Love and War

The concept of the “nuclear family” is outdated. Today, families are formed in many ways and composed of a variety of characters. One need only look at hit shows like ABC’s Modern Family or scroll through a Facebook feed to realize the definition of “family” has changed for the better.

   The Mystery of Love and Sex, onstage at Theatre at Arts Garage through October 30, explores this idea of familiar evolution and acceptance through humor, honesty, and a bit of nudity. Written by Bathsheba Doran, this contemporary dramedy focuses on four characters (parents Lucinda and Howard, their daughter, Charlotte, and Charlotte’s lifelong best friend, Jonny) as they come to terms with who they and how they relate to one another.

   One of the amazing things about Theatre at Arts Garage is, as a company, they never shy away from controversial material. The Mystery of Love and Sex is no exception. Director Genie Croft guides her cast through a sea of touchy topics, demanding depth and realism as they reach for emotional lows and highs. This play is not for everyone, especially young children. But a mature audience will appreciate its handling of dense themes such as attraction, divorce, homosexuality, gender roles, and racism.

   Given the sparse cast and the two-hour runtime, there is certainly no place for the actors to hide. Thankfully, all four are gifted in comedy and drama, even when faced with a script that forces them to jump from one extreme to another within a single beat. However, the playwright does do a nice job of varying the scenes, providing different couplings and ensemble work within the group. This results in fully formed characters with rich back stories of their own and histories between one another.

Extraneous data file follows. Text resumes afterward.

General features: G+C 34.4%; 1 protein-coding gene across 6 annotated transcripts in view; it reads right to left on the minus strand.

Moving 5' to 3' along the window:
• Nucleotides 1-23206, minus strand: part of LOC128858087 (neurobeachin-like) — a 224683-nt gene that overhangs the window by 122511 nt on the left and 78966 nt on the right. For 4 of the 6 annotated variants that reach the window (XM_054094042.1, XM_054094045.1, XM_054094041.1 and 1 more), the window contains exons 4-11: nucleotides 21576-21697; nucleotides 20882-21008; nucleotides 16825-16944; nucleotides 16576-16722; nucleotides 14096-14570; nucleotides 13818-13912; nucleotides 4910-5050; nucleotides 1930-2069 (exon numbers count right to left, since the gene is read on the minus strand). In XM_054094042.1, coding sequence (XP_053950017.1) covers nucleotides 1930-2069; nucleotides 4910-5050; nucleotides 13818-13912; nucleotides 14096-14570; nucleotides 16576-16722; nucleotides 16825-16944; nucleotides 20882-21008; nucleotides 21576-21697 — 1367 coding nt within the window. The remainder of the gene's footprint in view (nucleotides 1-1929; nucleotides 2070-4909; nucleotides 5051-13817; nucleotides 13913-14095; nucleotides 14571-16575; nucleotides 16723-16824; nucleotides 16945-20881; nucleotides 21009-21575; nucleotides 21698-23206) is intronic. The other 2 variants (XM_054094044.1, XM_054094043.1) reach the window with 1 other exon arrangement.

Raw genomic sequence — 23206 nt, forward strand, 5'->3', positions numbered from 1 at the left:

Charlotte (Connie Fernandez) and Jonny (Jovon Jacobs) anchor the drama, as it is their personal developments that thrust the play forward. Fernandez portrays Charlotte with ease, imbuing the character with a natural spunk and vulnerability. Jacobs’ Jonny has more grit. You can tell he’s had to struggle with his identity on an even more visceral level than Charlotte has, so his moments of happiness feel all the more special. Both actors evoke a friendship decades in the making, establishing an intimacy only the closest companions could sustain.

   While their roles are not as demanding, the parents are tasked with exploring the subtleties of aging relationships and testing the limits of unconditional love. As best-selling author Howard, Wayne LeGette oscillates between pompousness and sheepishness. He believes in his voice and has a hard time accepting his faults—though he’s able to move past them in the end. As the Southern belle Lucinda, Janice Hamilton is an absolute joy to watch. She delivers most of Act I’s strongest comedic lines, but then flips in Act II to reveal an inner character who has put her family’s needs before her own for far too long.

   The Mystery of Love and Sex offers a glimpse into one American family. These characters come together—faults and all—to form a patchwork unit that will stand by one another no matter what. And that’s something to admire.

If you go: The Mystery of Love and Sex, Theatre at Arts Garage, Delray Beach, to October 30, contains mature themes and nudity.

Clockwise from top left: Wayne LeGette, Janice Hamilton, Jovon Jacobs, and Connie Fernandez in The Mystery of Love and Sex at Theatre at Arts Garage. Photo by Lloyd’s Studio Photography


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